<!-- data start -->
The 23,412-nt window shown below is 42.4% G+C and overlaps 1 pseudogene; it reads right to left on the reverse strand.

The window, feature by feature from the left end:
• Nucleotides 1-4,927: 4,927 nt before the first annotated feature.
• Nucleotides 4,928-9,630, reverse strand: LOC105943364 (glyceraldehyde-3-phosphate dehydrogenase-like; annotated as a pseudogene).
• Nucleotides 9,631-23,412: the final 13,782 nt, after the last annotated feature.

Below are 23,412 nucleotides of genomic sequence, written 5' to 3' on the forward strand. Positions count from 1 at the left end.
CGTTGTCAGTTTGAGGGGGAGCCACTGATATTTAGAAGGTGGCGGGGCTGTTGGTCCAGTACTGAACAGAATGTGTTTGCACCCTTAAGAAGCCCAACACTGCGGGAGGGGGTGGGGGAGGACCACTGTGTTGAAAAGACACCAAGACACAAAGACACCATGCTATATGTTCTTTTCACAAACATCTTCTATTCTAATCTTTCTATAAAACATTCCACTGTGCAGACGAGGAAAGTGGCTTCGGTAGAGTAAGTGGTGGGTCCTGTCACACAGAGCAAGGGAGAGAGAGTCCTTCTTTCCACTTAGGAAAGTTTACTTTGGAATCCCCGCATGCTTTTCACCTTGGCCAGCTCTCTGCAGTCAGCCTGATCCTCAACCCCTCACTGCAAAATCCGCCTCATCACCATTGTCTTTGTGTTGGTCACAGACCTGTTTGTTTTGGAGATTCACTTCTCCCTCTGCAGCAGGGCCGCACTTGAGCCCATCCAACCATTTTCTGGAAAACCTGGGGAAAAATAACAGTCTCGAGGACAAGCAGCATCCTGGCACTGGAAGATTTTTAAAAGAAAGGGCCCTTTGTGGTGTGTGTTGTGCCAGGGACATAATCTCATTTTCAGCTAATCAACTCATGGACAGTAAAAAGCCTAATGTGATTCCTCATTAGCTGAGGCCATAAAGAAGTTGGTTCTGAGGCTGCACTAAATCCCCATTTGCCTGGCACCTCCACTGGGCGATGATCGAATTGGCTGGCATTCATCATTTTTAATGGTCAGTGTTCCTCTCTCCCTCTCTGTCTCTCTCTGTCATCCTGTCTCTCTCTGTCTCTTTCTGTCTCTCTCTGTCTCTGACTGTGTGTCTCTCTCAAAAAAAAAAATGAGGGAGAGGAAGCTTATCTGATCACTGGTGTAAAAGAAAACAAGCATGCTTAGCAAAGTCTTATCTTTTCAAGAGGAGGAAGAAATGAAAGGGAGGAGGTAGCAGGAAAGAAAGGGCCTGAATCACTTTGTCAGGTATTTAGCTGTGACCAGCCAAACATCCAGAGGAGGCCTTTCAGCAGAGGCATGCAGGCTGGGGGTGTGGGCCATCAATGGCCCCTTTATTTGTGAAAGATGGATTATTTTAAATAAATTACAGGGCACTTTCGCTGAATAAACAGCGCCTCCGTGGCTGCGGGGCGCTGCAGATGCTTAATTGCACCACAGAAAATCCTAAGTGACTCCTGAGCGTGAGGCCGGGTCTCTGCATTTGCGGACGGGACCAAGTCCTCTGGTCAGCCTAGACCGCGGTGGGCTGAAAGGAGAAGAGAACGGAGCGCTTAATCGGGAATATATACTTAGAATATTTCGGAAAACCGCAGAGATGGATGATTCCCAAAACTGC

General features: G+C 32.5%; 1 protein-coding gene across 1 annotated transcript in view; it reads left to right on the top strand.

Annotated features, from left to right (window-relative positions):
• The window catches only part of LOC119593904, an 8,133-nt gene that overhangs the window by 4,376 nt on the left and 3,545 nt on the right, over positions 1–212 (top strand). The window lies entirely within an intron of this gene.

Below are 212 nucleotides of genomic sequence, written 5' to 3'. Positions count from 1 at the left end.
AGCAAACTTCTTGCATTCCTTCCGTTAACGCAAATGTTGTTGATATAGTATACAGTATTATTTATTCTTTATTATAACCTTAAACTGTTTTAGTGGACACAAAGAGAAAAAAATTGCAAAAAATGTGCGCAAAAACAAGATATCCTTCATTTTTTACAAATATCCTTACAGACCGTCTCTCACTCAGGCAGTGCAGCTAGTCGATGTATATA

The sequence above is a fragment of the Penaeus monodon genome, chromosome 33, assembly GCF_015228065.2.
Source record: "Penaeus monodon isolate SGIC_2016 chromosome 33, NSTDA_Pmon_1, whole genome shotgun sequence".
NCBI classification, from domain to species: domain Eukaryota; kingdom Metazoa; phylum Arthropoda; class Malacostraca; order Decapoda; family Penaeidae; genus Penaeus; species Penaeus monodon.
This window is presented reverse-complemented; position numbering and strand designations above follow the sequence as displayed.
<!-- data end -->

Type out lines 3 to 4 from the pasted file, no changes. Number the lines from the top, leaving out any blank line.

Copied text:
• Nucleotides 1-4,927: 4,927 nt before the first annotated feature.
• Nucleotides 4,928-9,630, reverse strand: LOC105943364 (glyceraldehyde-3-phosphate dehydrogenase-like; annotated as a pseudogene).